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July 15, 2009

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Dave Feineman

I think you may have mixed together two different problems. I agree that someone involved in technology development sees the technology as maleable and is potentially capable of engineering useability into the design of products - whereas the people working on adoption of that same product recognize that in a pragmatic sense the technology is temporarily fixed, and that is is people and processes that are the only real levers that can be adjusted in the short haul to get to adoption and value. Their contexts/worldviews/realities are different - so the remedies are different. Not different aspects of the same elephant as you sugggest - but really different animals.

But that doesn't get to the heart of the Enterprise 2.0 question that you started with. There, I think you would need a model that looks at at least 5 factors:
Does the appplication give me a personal benefit?
Is this application aligned with my own peer group's norms?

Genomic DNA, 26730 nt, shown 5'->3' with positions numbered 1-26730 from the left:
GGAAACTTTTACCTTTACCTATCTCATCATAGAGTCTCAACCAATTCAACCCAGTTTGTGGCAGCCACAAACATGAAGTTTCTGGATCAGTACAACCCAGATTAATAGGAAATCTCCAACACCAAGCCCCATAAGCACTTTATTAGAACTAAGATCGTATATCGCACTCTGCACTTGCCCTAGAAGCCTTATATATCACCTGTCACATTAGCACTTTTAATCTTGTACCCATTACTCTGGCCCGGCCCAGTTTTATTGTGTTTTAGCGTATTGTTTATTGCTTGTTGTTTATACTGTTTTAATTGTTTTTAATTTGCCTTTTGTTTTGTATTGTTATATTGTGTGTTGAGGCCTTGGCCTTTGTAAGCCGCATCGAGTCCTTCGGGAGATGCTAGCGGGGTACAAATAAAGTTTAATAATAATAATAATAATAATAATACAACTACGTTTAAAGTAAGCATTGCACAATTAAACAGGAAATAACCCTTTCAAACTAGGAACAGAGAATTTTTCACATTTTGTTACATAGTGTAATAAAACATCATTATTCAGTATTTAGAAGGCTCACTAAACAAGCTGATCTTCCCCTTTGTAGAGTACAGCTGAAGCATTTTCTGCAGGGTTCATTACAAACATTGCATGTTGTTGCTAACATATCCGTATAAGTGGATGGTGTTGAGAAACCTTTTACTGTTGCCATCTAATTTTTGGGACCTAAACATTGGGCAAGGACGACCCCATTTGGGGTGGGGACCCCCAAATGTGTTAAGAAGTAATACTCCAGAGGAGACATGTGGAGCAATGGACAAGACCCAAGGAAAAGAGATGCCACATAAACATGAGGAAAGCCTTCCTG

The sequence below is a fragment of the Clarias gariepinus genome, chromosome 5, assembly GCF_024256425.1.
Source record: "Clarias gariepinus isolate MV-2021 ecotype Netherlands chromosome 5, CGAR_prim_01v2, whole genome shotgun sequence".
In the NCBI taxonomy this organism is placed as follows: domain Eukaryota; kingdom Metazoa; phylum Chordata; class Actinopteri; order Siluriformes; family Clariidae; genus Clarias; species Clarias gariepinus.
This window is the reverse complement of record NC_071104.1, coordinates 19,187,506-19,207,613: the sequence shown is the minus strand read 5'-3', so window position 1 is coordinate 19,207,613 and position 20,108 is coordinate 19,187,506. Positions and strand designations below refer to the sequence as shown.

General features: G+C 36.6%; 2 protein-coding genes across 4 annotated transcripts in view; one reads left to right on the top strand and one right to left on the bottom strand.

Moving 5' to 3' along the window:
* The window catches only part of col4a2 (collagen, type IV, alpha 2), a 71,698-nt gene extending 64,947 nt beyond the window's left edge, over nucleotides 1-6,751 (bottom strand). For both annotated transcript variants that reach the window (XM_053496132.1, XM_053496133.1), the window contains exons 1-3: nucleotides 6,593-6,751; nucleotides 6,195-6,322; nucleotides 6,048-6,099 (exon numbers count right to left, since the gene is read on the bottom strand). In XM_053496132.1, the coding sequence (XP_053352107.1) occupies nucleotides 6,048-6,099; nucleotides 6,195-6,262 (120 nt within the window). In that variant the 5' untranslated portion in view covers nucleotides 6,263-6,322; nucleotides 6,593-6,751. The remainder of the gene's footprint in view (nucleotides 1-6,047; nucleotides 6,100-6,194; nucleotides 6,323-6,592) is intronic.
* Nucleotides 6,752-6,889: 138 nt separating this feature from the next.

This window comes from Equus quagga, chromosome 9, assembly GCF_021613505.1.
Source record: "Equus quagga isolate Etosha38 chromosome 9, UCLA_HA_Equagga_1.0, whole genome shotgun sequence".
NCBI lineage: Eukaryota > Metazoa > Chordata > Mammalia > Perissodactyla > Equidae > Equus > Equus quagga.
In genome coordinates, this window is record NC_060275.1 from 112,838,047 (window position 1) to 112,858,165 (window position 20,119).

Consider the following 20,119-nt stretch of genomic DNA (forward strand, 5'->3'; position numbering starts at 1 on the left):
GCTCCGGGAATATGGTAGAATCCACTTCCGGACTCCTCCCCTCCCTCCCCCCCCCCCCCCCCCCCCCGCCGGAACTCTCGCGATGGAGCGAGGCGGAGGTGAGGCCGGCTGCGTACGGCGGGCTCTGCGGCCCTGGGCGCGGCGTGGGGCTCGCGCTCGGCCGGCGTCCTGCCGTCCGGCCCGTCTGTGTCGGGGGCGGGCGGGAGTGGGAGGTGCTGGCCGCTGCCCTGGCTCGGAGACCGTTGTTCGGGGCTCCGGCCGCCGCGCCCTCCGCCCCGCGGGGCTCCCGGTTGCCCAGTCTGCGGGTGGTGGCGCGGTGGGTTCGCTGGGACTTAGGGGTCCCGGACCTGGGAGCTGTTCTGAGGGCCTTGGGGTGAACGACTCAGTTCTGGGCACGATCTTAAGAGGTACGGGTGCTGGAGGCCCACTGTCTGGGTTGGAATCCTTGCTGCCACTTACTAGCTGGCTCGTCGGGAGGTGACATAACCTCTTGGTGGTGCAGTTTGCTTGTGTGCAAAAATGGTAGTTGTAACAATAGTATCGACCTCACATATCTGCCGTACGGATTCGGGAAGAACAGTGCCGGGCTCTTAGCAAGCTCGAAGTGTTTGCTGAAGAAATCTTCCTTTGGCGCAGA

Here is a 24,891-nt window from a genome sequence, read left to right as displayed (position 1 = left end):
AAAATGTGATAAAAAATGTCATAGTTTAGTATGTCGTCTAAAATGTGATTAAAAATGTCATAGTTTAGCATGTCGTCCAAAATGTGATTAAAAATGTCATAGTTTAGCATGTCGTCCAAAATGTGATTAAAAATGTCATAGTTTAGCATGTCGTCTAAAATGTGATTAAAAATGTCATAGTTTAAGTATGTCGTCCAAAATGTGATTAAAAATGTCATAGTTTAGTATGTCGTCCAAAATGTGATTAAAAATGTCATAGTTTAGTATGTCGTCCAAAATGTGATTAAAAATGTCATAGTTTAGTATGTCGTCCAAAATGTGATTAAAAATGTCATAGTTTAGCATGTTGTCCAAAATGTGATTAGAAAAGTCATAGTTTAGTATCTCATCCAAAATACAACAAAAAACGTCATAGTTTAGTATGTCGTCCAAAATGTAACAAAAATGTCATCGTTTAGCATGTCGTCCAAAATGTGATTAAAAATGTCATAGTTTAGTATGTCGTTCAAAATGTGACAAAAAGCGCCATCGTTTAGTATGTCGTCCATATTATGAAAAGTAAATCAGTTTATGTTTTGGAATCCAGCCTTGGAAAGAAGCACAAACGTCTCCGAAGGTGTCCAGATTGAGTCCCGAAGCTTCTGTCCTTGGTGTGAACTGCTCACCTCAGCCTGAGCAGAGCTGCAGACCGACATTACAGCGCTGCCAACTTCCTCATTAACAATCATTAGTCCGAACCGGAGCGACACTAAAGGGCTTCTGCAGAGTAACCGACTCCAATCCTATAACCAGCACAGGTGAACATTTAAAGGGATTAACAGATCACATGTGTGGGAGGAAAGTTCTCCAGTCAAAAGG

What is the cost of promiscuity (abandoning the application entirely or switching to another)?
Is the application fit for purpose and have high useability?

I think this might begin to let you answer questions like why do so many people start blogs and then abandon them? Or, will you ever convince many 60+ year olds that there is a real benefit for them to use Twitter? Or, does having a mashup capability matter? Etc.

This might also be a segway into thinking about a root cause issue - what are the differences in the social network ecology in a corporate environment compared to that in the open internet?

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